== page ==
Are you happy with where your money goes? If more of it seems to disappear than you can account for — or than you would like — you may have some financial leaks that need plugging.
Like a dripping faucet, a little bit of money leaking out in dribs and drabs may not seen like much at first, but it can add up to a shockingly large amount over time.
And no, I’m not just referring to the infamous latte factor.
Finding those leaks
Your “leaks” could be anything from a constant stream of school projects or hobbies that require regular infusions of money, to cable TV packages that you never watch.
Leaks are areas — big or small — where your money goes without you really paying attention to it.
Of course, identifying those areas is the first step to plugging the leaks. How do you find them? Look back over your recent bank and credit card statements for things that repeat regularly.
Once you’ve found the potential leaks, see if you’re still getting value from them. If not, cancel away or make adjustments.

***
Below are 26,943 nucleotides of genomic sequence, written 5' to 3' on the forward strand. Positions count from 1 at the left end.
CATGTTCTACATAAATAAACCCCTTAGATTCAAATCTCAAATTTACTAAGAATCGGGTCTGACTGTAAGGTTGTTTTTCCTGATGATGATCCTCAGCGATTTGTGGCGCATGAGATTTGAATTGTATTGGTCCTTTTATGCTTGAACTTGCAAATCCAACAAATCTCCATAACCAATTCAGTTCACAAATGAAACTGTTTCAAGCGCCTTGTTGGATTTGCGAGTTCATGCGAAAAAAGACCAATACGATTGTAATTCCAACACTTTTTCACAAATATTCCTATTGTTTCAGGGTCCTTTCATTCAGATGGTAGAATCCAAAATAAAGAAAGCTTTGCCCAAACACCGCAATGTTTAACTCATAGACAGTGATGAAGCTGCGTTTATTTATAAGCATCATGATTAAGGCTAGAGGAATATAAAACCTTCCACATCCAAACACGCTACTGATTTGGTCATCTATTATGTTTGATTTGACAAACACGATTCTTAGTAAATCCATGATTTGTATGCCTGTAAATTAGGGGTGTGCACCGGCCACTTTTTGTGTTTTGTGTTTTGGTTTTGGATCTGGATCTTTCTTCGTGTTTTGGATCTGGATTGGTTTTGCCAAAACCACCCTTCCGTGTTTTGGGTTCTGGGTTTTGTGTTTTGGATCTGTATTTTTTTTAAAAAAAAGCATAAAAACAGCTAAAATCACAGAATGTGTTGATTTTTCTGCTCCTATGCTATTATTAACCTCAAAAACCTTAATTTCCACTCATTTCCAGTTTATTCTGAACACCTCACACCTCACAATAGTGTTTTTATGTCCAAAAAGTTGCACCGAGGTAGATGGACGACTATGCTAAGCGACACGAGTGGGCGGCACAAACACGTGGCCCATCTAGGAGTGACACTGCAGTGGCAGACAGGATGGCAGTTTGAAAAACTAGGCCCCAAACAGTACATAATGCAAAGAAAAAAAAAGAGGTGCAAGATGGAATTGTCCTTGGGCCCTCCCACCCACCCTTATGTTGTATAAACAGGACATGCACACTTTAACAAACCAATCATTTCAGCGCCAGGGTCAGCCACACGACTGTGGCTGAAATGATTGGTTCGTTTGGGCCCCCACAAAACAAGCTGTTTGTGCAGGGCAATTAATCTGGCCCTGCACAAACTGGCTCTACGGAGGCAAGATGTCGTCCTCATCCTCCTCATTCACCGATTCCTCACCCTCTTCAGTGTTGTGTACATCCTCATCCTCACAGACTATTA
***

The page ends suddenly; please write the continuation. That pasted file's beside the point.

If you’re not sure you’re ready to cancel a particular service, trying putting it on a temporary hold to see what it’s like. Chances are, you’ll find that you don’t miss it nearly as much as you thought you might.
For example, we got rid of our home phone service and were pleasantly surprised at how much nicer it is without it. As a bonus, we now paying about $240 less a year to no longer be annoyed by telemarketers. So that was definitely a leak that we happily plugged.
As a bonus…
Sometimes, too, you there are ways to save that might actually leave you even more satisfied with what you’re getting.
In the process of getting rid of our home phone service, we increased our internet download speed — which means we can now watch Netflix at the highest quality without issue. We ended up with more of what we actually use, less of what we don’t, and a lower price.
Once you’ve got those financial leaks plugged, you’ll be surprised at the extra room in your budget.